Add the flour mixture to the mixer bowl in three parts, alternating with the applesauce, beginning and ending with the flour mixture. Scrape down the bowl, then mix on low speed for a few more seconds.
Divide the batter among the prepared pans and smooth the tops. Bake for 40 to 45 minutes, rotating the pans halfway through the baking time, until a toothpick inserted in the center of the cake comes out clean. Transfer the pans to a wire rack and cool for 20 minutes. Turn the cakes out onto the rack, remove the parchment, and let cool completely.
make the caramel buttercream
In a medium, heavy-bottomed saucepan, whisk the sugar and flour together. Add the milk and cream and cook over medium heat, whisking occasionally, until the mixture comes to a boil and has thickened, about 10 to 15 minutes.
Transfer the mixture to the bowl of a standing mixer fitted with the paddle attachment. Beat on high speed until cool. Reduce the speed to low and add the butter and vanilla; mix until thoroughly incorporated. Increase the speed to medium-high and beat until the frosting is light and fluffy.
Add 1⁄3 cup of the caramel and continue mixing until combined. If the frosting is too soft, put the bowl in the refrigerator to chill slightly, then beat again until it is the proper consistency. If the frosting is too firm, set the bowl over a pot of simmering water and beat with a wooden spoon until it is the proper consistency.
assemble the caramel apple cupcakes
There are many ways to frost a cupcake. If you have a pastry bag, simply fit with the largest tip, fill the bag with frosting, and pipe enough to cover the cupcake in a big mound. If you do not have a pastry bag, use an ice cream scoop with a release mechanism to scoop the frosting and dispense it onto the top of the cupcake. You can also use an offset spatula to frost the cupcakes. Top with drizzled caramel (via spoon or squeeze bottle).
Classic Caramel Sauce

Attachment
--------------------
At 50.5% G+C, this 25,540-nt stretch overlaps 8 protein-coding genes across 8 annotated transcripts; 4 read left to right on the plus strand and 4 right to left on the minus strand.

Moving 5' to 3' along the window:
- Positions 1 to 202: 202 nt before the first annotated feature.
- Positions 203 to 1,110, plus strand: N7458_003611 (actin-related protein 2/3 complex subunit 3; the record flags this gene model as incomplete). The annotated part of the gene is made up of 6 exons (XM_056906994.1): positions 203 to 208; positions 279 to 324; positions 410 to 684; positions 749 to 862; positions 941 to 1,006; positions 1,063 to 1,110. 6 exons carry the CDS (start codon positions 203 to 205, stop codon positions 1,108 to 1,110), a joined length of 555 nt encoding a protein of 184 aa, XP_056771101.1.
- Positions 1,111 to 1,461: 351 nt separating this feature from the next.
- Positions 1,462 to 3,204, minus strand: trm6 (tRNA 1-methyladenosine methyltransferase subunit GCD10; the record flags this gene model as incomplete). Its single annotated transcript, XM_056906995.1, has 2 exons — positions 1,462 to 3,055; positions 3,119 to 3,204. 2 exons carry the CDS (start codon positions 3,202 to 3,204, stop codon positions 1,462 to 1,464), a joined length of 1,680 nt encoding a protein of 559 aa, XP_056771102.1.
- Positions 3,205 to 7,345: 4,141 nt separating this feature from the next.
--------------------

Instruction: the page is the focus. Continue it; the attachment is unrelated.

(for coffee cake and the like)
yield: about 2 cups
1 1/2 cups sugar
1/4 cup corn syrup
1/2 cup (1 stick) of butter, softened, cut into 1/2-inch cubes
1 ½ cups heavy cream
In a medium saucepan with high sides, combine the sugar and corn syrup with 1/2 cup water. Stir the mixture gently so you don’t slosh any of it up the sides of the pan. Turn the heat to medium-high and continue stirring until the sugar dissolves. Increase heat to high, stop stirring, and allow the mixture to boil. Once it begins to turn a rich caramel color (if you don’t want to eyeball it, take the caramel to 300 degrees F on a candy thermometer), remove it from the heat, add the butter and cream, and stir until combined.
You can save the caramel sauce, tightly covered, in the refrigerator for up to 1 week. Let it come to room temperature before using it on cakes, ice creams, or quick breads.
If you want a warm topping, heat the caramel sauce in short bursts in the microwave or in the top of a double boiler.
Thanks to the friendly baking duo, Matt and Renato, for making our kitchens a bit sweeter. They've really done it again with lots of brand new recipes in their new book, Baked Explorations. For this recipe and more, pick up a copy of Baked Explorations online or in person wherever books are sold.